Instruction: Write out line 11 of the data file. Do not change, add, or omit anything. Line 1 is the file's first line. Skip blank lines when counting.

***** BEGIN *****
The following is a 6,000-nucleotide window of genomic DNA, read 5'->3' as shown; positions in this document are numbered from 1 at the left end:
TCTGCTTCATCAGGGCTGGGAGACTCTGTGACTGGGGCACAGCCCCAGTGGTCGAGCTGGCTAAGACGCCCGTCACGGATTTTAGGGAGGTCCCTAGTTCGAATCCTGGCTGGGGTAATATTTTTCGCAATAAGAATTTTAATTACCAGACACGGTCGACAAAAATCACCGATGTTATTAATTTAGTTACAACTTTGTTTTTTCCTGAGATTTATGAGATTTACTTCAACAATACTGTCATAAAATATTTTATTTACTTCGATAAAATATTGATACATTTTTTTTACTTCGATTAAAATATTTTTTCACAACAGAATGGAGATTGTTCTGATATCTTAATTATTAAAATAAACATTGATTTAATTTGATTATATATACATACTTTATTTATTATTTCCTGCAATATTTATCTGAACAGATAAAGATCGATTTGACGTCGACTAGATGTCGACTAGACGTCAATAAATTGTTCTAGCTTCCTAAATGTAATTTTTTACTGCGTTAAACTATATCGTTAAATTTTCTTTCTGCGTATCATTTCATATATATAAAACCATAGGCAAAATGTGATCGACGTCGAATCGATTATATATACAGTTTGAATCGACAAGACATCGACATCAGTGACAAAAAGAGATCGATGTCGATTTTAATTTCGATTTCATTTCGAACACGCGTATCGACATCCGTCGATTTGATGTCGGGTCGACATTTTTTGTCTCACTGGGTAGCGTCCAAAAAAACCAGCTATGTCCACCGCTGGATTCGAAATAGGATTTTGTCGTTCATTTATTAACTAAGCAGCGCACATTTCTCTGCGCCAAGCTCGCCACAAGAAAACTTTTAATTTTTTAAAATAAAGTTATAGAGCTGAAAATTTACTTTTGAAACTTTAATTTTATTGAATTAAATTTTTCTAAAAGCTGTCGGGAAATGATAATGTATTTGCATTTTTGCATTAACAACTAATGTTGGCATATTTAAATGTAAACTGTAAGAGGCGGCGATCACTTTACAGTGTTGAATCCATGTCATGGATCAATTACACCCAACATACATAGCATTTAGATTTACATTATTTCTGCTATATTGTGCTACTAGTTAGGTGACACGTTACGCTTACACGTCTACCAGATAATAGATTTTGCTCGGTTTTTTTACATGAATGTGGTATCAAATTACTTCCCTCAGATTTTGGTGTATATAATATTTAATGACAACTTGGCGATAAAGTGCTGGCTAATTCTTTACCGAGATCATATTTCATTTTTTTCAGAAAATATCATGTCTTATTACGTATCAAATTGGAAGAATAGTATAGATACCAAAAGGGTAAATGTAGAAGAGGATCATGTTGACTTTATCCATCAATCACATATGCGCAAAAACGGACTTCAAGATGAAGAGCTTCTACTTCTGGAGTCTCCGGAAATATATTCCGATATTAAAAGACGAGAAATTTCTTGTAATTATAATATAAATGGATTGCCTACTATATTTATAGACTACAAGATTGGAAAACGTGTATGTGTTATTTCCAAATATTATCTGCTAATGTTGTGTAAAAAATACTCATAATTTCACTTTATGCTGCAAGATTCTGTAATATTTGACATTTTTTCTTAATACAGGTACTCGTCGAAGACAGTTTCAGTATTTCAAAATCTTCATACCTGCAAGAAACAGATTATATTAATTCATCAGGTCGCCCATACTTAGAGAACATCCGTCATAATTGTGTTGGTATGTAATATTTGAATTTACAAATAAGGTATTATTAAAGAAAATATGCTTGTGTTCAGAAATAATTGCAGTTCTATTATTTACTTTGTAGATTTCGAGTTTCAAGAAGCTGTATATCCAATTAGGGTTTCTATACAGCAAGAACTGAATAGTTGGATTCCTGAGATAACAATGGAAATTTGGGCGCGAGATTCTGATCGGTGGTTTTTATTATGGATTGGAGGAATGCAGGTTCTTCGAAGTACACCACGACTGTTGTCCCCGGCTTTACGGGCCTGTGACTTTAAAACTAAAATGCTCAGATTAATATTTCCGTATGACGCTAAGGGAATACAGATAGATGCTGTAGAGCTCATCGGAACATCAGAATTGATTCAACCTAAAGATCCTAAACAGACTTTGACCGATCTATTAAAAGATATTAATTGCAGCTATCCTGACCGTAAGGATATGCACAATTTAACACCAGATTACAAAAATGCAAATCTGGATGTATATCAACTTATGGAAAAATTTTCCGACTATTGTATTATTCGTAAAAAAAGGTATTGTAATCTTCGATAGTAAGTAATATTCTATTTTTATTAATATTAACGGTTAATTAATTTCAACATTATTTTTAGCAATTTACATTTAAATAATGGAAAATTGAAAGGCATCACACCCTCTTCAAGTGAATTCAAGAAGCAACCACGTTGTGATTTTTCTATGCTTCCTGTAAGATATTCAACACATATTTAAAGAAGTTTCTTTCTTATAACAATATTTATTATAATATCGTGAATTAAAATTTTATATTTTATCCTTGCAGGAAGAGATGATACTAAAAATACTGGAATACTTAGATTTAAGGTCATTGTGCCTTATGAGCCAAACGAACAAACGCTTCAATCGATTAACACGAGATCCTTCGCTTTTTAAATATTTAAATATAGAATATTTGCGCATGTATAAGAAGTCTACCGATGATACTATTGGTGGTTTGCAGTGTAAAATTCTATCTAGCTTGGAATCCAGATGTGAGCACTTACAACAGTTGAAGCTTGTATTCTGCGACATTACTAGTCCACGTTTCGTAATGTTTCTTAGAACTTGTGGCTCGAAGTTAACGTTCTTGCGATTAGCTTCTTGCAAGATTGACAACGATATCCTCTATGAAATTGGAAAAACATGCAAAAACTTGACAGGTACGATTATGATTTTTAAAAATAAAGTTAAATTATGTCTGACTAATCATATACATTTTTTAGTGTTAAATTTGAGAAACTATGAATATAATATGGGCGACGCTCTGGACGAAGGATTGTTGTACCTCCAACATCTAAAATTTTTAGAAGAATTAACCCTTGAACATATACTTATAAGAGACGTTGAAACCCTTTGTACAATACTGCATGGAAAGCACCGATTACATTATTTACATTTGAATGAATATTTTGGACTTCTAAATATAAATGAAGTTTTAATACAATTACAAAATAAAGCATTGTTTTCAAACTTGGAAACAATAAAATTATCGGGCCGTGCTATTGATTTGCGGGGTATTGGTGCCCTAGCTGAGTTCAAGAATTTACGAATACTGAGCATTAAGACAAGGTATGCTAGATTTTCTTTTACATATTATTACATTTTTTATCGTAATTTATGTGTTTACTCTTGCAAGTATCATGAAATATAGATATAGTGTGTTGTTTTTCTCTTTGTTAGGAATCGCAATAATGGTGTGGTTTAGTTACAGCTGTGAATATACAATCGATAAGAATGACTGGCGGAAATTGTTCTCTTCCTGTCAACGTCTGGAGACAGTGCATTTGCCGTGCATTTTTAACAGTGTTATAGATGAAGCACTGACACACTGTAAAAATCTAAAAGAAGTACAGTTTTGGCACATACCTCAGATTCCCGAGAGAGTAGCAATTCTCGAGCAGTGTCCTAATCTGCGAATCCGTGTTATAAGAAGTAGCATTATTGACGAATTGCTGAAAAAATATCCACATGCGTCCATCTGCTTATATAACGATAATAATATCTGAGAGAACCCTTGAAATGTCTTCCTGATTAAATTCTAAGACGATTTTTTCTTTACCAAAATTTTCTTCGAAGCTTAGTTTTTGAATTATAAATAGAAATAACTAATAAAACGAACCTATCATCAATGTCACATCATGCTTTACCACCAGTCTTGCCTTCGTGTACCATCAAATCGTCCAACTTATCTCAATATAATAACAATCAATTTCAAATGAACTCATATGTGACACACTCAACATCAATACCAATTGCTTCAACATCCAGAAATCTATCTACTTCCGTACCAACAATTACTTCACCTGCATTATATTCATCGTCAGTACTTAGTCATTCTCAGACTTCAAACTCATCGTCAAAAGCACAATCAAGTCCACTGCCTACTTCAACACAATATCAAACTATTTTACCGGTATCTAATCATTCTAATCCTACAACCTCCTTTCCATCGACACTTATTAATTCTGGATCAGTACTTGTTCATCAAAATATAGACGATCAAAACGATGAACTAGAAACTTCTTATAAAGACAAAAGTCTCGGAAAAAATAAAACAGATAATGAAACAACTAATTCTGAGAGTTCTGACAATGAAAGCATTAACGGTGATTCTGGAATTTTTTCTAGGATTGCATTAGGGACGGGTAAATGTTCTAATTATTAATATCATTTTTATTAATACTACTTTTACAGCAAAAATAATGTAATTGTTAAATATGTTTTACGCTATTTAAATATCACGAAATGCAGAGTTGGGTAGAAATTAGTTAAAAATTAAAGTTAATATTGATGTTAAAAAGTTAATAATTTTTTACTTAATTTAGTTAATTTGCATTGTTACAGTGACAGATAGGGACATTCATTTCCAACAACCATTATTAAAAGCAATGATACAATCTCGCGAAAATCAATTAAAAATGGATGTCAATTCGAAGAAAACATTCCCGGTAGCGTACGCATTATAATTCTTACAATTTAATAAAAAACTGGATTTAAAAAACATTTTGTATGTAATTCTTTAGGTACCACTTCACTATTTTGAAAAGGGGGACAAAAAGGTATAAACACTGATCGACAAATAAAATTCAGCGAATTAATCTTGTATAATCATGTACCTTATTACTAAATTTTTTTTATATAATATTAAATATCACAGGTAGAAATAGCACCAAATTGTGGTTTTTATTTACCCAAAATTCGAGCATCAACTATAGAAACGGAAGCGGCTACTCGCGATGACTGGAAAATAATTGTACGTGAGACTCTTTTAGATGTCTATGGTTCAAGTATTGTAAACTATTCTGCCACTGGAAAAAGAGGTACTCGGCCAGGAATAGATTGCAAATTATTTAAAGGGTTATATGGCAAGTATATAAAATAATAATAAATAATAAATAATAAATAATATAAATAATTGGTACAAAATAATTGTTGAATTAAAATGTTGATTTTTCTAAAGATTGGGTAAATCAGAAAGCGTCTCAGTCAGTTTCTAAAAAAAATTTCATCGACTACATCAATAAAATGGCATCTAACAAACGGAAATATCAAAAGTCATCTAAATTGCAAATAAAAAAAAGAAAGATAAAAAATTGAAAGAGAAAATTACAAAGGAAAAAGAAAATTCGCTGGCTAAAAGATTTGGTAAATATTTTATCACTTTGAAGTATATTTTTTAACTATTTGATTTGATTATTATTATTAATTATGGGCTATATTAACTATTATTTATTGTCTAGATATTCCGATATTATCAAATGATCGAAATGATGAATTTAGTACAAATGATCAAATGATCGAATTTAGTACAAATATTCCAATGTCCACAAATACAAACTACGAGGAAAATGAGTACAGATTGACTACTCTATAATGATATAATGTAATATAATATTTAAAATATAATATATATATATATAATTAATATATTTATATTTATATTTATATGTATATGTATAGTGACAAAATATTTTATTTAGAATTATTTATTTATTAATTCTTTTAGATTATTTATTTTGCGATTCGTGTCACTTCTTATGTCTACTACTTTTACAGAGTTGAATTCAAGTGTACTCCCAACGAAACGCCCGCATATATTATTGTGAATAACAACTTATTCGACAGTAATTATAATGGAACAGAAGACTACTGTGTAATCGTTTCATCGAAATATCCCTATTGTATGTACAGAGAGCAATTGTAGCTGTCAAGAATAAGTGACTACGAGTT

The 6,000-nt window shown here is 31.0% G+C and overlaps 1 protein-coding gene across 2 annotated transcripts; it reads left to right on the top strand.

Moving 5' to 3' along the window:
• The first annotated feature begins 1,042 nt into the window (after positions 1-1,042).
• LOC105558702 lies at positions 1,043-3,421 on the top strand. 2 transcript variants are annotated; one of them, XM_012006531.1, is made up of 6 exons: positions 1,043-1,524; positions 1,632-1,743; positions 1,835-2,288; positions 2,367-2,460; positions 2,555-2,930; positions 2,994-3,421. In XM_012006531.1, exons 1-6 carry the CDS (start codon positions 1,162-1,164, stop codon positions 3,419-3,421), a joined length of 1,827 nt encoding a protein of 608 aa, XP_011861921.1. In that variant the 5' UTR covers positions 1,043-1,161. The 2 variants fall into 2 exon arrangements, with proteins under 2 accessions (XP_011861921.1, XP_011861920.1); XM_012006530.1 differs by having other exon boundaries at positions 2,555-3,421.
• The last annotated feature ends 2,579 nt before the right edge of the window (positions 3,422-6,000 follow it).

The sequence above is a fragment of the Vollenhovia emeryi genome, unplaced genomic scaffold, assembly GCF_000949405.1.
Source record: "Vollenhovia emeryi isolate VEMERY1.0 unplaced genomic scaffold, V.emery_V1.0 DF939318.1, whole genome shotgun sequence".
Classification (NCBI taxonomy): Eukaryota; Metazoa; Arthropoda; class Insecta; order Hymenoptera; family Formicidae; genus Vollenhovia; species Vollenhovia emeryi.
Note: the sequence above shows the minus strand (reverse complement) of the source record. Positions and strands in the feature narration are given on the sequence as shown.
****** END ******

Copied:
Note: the sequence above shows the minus strand (reverse complement) of the source record. Positions and strands in the feature narration are given on the sequence as shown.